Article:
Bare spots on home lawns could establish a parking area, placing it under requirements for covering under changes being considered to the city parking ordinance by the Cabot Planning Commission at the Dec. 4 meeting.

Other considerations included a special use permit for an indoor shooting range, site plan waivers and a rezoning.

Chairman James Reid and commissioners Darryl Tullos, Nancy Cohea, Dennis Hiland, Jerrol Maxwell, Chuck Prater and Claude Irwin attended the meeting.

James Walden, city planning consultant, reviewed the changes recommended to the city parking ordinance, which he said better establishes an area as a parking area.

While the changes would predominantly affect businesses, homeowners would also be affected.

Under “Establishment of Parking,” off-street parking would considered permanent when used once every seven days over 30 days, or “as evidenced by signs of consistent use … by creation of a barren spot on the ground.”

Walden noted that the changes do not prohibit temporary use on grassy areas. “Parking on grass, on a temporary basis, would not be prohibited,” he said.

But, once considered permanent, a parking spot must be covered/paved, Walden said. Under the change, an off-street parking space at a residence could be graveled.

Reid said the benefit of the change would be to require a covering while avoiding directing use of private property. The ordinance now just calls for a hard surface, he said.

In other matters, commissioners approved a waiver for boundary improvements, for the new Central Fire Station at the southwest corner of the intersection of South Second Street and Richey Road. The site plan, itself, was approved at the October commission meeting.

Walden, in brief, described the planned fire station as 1,900 square feet, with primary access from Richie Road with emergency access to Second Street, including a parking agreement with Re:New Church.

Consideration of plans by Unlimited Firearms & Outfitters included a waiver to required boundary improvements at 201 South 10th St., and a special-use permit as an indoor shooting range. Details of the boundary improvements were considered and allowed during a Board of Adjustments hearing held prior to the Commission meeting.

Concerning the special use permit, Walden said codes call for such a permit in instances of requiring out-of-ordinary precautions for safety and mitigation of noise. “Obviously you don’t want bullets going through walls …” he remarked. The site plan includes “significant measures” including insulation to cope with noise, Walden said.

Tim Lemons, of Lemons Engineering Consultants, explained the building specifications are to cope with a .30 bullet travelling at 3,600 feet per second, a speed which is difficult to achieve.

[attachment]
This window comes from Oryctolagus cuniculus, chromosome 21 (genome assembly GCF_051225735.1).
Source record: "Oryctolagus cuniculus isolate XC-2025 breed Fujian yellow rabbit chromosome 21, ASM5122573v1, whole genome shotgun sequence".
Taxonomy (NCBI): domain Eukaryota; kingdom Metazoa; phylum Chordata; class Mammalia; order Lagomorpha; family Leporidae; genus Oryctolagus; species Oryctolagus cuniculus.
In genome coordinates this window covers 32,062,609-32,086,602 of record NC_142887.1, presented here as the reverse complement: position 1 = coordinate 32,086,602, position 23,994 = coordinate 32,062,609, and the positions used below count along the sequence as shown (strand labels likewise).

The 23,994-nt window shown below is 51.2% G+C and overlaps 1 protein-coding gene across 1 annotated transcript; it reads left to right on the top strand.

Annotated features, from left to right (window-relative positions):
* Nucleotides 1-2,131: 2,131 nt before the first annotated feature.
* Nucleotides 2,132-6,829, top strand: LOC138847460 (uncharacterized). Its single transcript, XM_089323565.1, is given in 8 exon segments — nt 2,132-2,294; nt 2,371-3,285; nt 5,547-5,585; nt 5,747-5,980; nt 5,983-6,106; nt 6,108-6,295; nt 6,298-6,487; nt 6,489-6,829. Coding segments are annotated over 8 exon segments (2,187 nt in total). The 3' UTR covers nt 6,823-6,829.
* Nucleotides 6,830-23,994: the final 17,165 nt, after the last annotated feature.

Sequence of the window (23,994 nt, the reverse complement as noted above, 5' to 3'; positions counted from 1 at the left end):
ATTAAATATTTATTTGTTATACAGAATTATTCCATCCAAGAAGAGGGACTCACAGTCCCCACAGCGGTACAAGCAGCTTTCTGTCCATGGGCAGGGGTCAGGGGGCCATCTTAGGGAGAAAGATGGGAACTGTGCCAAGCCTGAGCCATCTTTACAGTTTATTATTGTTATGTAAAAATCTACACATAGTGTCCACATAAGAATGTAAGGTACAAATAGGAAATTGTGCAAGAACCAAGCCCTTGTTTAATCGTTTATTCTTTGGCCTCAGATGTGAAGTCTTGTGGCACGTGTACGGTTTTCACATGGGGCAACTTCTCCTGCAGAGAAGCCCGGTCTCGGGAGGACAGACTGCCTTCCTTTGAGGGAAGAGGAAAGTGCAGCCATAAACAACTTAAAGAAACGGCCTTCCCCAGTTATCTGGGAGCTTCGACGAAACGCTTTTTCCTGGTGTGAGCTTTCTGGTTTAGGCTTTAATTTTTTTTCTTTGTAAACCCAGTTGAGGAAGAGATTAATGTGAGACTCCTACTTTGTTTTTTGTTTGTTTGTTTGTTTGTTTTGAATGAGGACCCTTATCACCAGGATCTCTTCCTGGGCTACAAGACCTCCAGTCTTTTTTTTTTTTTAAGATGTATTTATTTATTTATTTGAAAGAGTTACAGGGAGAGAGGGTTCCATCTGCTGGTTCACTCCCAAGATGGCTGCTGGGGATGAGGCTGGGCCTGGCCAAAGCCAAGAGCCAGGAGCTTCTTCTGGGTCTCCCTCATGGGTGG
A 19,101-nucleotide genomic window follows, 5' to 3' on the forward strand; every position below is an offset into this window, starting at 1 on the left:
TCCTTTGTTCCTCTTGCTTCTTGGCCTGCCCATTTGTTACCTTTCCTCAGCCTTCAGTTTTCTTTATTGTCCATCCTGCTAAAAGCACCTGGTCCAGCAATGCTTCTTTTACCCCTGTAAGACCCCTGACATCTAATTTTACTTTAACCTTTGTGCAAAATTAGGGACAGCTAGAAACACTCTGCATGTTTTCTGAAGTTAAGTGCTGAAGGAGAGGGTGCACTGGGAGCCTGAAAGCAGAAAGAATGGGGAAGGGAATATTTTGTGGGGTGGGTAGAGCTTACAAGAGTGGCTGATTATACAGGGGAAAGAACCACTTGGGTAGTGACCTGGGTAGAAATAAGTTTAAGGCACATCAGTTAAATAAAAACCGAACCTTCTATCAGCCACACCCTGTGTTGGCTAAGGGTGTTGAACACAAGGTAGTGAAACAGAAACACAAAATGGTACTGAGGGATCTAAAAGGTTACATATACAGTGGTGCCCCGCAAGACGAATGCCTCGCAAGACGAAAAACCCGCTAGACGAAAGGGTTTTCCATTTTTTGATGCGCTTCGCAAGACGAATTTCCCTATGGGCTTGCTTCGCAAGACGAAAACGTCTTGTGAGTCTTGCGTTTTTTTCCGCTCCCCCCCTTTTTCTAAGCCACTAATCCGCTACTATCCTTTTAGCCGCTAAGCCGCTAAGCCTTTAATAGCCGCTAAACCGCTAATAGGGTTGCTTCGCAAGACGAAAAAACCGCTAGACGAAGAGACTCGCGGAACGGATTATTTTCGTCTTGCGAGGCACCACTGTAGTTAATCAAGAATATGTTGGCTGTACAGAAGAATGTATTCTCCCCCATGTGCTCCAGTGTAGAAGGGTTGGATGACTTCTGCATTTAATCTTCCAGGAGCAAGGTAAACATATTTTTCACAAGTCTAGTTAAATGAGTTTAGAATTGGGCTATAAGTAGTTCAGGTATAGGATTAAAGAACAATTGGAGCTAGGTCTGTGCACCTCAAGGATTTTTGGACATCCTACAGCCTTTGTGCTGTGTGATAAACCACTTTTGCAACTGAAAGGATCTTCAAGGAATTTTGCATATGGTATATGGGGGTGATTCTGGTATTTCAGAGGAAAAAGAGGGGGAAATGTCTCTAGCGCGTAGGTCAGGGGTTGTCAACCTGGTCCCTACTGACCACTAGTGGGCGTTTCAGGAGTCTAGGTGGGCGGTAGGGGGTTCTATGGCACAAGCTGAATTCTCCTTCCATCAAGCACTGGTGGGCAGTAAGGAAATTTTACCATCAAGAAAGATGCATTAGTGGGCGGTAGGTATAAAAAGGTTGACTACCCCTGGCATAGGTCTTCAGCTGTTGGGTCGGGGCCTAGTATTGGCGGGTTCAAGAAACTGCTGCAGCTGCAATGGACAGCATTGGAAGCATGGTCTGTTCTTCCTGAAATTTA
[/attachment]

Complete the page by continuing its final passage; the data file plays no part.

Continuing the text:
The noise insulation is like that of Arkansas Armory at Sherwood, which reduces the sound to the point being nearly not heard outside the building, Lemons said. “You can … stand outside the building and not hear the shots,” he said.

Responding to a question, city attorney Jimmy Taylor said that while city ordinance prohibits discharging a firearm within city limits, provisions are made for such a range.

Discussion included smoke removal, controlled access concerning children in the facility and parking.

The commissioners voted to approve both requests by Unlimited Firearms & Outfitters.

The Commission also considered the “enclave” annexation of 2231 Willie Ray Dr. An “enclave” is property that is surrounded by city limits, but is not annexed into the city.

Harry Marshall, a representative the family that owns the land, spoke against the annexation. Referring to a code enforcement letter concerning the action, “We really just don’t want to be bothered,” he remarked. Plans are to sell the land, and leave the annexation to the new owner, Marshall said.

Reid said a public hearing about the annexation would be held, all comments concerning the annexation would be given to the City Council for consideration.

Rezone request, from C-2 to Planned Unit Development (PUD) for Aberdour Addition, at the corner of Arnold Palmer and Greystone Blvd.

Lemons said the nearly 7-acre subdivision would include, among other requirements, 34 homes, single-family detached homes, have a property owners association, and would target the market for “high-end” homes and those not wanting lawn maintenance. Street and fence maintenance would fall to the POA.

The request was approved, with Hiland and Maxwell voting against.

In a meeting prior to the Commission regular meeting, the Commissioners, acting as the Board of Adjustments, approved two actions.

A site plan variance for Unlimited Firearms and Outfitters, for a planned store at 201 S. 10th St. was approved. The variance waives the required 10-foot perimeter landscape buffer and reduction of interior landscaping requirements due to existing site and building limitations. Walden recommended the approval, explaining the property was developed before current planning requirements were in place, and listed improvements that have been made to the extent that conditions permit.

Commissioners also approved a site plan variance for Next Generation Physical Therapy, 100 Gateway Dr., allowing the required 10-foot landscape buffer be reduced to 4.7 feet. Walden explained the property was developed prior to the land being annexed into the city. While a 10-foot area exists, that will be reduced when sidewalks are put in place, Walden said. Landscaping has been made to the extent that conditions permit; meeting the full requirement would create a “substantial hardship,” he said.